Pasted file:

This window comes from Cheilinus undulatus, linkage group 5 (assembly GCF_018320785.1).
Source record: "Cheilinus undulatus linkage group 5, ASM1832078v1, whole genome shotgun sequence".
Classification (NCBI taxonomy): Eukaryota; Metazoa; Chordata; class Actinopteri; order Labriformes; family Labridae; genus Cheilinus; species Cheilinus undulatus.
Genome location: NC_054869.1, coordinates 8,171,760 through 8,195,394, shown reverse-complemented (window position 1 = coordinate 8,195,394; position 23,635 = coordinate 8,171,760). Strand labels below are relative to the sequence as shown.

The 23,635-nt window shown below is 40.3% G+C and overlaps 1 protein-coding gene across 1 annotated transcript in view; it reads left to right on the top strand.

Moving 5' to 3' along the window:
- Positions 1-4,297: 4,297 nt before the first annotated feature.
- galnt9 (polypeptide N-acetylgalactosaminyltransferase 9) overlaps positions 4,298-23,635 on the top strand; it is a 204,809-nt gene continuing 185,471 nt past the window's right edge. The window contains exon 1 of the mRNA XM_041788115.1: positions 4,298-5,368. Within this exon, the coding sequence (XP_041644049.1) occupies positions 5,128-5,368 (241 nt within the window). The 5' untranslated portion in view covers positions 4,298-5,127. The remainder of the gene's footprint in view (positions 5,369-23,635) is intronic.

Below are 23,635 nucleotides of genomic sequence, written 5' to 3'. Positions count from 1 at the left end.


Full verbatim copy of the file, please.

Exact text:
This window comes from Cheilinus undulatus, linkage group 5 (assembly GCF_018320785.1).
Source record: "Cheilinus undulatus linkage group 5, ASM1832078v1, whole genome shotgun sequence".
Classification (NCBI taxonomy): Eukaryota; Metazoa; Chordata; class Actinopteri; order Labriformes; family Labridae; genus Cheilinus; species Cheilinus undulatus.
Genome location: NC_054869.1, coordinates 8,171,760 through 8,195,394, shown reverse-complemented (window position 1 = coordinate 8,195,394; position 23,635 = coordinate 8,171,760). Strand labels below are relative to the sequence as shown.

The 23,635-nt window shown below is 40.3% G+C and overlaps 1 protein-coding gene across 1 annotated transcript in view; it reads left to right on the top strand.

Moving 5' to 3' along the window:
- Positions 1-4,297: 4,297 nt before the first annotated feature.
- galnt9 (polypeptide N-acetylgalactosaminyltransferase 9) overlaps positions 4,298-23,635 on the top strand; it is a 204,809-nt gene continuing 185,471 nt past the window's right edge. The window contains exon 1 of the mRNA XM_041788115.1: positions 4,298-5,368. Within this exon, the coding sequence (XP_041644049.1) occupies positions 5,128-5,368 (241 nt within the window). The 5' untranslated portion in view covers positions 4,298-5,127. The remainder of the gene's footprint in view (positions 5,369-23,635) is intronic.

Below are 23,635 nucleotides of genomic sequence, written 5' to 3'. Positions count from 1 at the left end.